An underground classic since its first publication in 1996, Fight Club is now recognized as one of the most original and provocative novels published in [that] decade. Chuck Palahniuk's darkly funny first novel tells the story of a god-forsaken young man who discovers that his rage at living in a world filled with failure and lies cannot be pacified by an empty consumer culture. Relief for him and his disenfranchised peers comes in the form of secret after-hours boxing matches held in the basements of bars. Fight Club is the brainchild of Tyler Durden, who thinks he has found a way for himself and his friends to live beyond their confining and stultifying lives. But in Tyler's world there are no rules, no limits, no brakes.
A simple, haunting phrase whistled off-screen tells us that a young girl will be killed. "Who is the murderer?" pleads a nearby placard as serial killer Hans Beckert (Peter Lorre) closes in on little Elsie Beckmann. In his harrowing masterwork M, Fritz Lang merges trenchant social commentary with chilling suspense, creating a panorama of private madness and public hysteria that to this day remains the blueprint for the psychological thriller.
Something may actually be wrong with me. I have listened to speculation for many moons without much in the way of justification. Today, what I offer you may seal the deal.
They say everyone has multiple dreams every night. When you wake up and say you did not dream, it is rather that you simply do not remember doing it. I have no idea what the medical/astrological explanation is, it's just what I've heard. And I have heard it a lot, because I never remember my dreams, nor do I ever remember having dreams. Last night was an exception.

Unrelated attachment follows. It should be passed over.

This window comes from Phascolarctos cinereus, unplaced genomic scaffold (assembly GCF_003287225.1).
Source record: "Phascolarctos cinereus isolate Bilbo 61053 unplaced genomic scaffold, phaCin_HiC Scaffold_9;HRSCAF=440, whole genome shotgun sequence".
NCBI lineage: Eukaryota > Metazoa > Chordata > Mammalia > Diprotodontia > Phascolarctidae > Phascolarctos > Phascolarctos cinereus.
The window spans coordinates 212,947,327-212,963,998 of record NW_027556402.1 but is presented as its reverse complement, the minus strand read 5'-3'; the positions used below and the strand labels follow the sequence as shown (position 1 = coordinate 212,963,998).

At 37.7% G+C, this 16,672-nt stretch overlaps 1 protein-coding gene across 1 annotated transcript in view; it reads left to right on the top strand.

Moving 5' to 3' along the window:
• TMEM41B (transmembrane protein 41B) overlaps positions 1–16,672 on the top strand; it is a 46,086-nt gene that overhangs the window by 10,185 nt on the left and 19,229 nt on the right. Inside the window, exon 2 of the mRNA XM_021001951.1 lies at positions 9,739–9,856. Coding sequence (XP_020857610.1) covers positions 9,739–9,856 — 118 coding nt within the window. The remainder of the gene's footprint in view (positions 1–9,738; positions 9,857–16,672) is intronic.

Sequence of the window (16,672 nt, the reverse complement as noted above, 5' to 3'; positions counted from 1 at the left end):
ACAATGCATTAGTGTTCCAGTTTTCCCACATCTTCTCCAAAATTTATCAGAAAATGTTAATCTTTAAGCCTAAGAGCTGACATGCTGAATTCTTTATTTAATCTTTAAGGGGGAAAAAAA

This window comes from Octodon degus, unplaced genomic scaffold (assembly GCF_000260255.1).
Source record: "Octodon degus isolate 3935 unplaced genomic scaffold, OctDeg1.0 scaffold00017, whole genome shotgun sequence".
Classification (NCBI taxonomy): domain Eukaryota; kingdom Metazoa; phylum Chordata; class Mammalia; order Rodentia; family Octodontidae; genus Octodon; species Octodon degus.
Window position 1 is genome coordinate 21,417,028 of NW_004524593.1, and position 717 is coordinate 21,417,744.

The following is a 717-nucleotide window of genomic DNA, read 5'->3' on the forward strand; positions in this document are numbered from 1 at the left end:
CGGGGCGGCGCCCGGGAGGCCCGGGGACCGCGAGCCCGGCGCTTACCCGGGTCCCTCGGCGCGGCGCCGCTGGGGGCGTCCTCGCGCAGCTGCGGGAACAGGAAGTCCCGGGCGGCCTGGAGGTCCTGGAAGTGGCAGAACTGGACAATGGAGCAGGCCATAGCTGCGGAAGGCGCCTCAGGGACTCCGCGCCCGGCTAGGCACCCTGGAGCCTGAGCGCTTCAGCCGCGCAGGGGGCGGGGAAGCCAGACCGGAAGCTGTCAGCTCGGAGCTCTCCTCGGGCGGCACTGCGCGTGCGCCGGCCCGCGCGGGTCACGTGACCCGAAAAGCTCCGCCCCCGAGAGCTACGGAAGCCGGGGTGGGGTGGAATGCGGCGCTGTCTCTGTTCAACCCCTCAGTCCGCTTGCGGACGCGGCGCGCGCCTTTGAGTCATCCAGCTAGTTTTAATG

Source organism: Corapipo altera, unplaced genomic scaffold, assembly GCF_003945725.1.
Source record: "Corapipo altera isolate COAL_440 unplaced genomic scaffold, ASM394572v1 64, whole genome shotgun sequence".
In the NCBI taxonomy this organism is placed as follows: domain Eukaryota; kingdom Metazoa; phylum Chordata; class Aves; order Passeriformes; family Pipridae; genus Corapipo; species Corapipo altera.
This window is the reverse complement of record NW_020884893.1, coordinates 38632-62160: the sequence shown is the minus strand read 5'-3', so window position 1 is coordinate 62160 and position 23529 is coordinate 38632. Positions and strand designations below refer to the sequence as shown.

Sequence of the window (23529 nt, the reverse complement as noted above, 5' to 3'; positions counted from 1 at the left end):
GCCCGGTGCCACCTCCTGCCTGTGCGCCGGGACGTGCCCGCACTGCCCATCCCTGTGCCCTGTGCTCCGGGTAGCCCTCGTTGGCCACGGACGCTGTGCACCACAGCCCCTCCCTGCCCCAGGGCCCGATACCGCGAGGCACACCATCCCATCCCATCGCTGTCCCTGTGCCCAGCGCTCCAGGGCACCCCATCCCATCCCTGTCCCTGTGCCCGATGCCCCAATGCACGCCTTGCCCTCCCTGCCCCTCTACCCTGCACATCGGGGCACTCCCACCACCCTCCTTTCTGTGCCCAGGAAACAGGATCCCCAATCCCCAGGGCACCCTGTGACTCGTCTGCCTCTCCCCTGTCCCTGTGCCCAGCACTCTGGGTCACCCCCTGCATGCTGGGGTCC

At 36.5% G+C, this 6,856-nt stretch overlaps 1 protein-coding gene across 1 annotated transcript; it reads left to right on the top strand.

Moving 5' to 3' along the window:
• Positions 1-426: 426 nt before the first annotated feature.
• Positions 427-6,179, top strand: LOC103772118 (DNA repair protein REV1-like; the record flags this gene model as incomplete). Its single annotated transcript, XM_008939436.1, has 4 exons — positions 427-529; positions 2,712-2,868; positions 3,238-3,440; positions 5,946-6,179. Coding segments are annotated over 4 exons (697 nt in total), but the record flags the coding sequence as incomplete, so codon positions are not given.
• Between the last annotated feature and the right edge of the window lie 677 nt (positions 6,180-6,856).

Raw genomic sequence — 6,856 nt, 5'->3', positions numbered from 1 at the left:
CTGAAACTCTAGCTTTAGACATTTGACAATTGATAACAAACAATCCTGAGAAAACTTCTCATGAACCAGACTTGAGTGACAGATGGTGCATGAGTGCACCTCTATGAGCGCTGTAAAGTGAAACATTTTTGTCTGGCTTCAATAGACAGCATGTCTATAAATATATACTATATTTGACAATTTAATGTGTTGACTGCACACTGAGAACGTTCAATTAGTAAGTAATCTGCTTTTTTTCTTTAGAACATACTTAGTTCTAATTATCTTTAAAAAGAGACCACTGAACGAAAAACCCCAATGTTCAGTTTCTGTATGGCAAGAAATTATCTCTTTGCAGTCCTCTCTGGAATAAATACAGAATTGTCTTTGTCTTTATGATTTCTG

And last night was vivid.
I was my same, large, 25-year old self, but rather than the sit at home type stuff I am usually doing to entertain myself, I had a little league baseball game. It was my turn to bat, and I was simply furious. I couldn't find my 6-iron. I had to settle for my 5-iron. Why my golf clubs came into play, I have no idea. That isn't important. What is important is that I singled with my 5-iron. The batter after me hit a home run and we won.
Next thing I know I'm standing up behind the table at a restaurant with giant french toast asking the waitress if she would be kind enough to bring strawberry syrup to the table. Just a little. I couldn't think of a better term for the little silver gravy boats that some restaurants serve condiments in, but for some reason the word "ramekin" wasn't too much for me in my dream.
I am not sure I have ever felt more involved in a dream before. Sure it's rare enough that I even remember that I had a dream, let alone any of the details. This one felt so real.
Maybe I went todash (if you've read Stephen King's Dark Tower series you get that, otherwise, don't ask).
If it's all the same, I think I'll go back to not dreaming. Thanks though.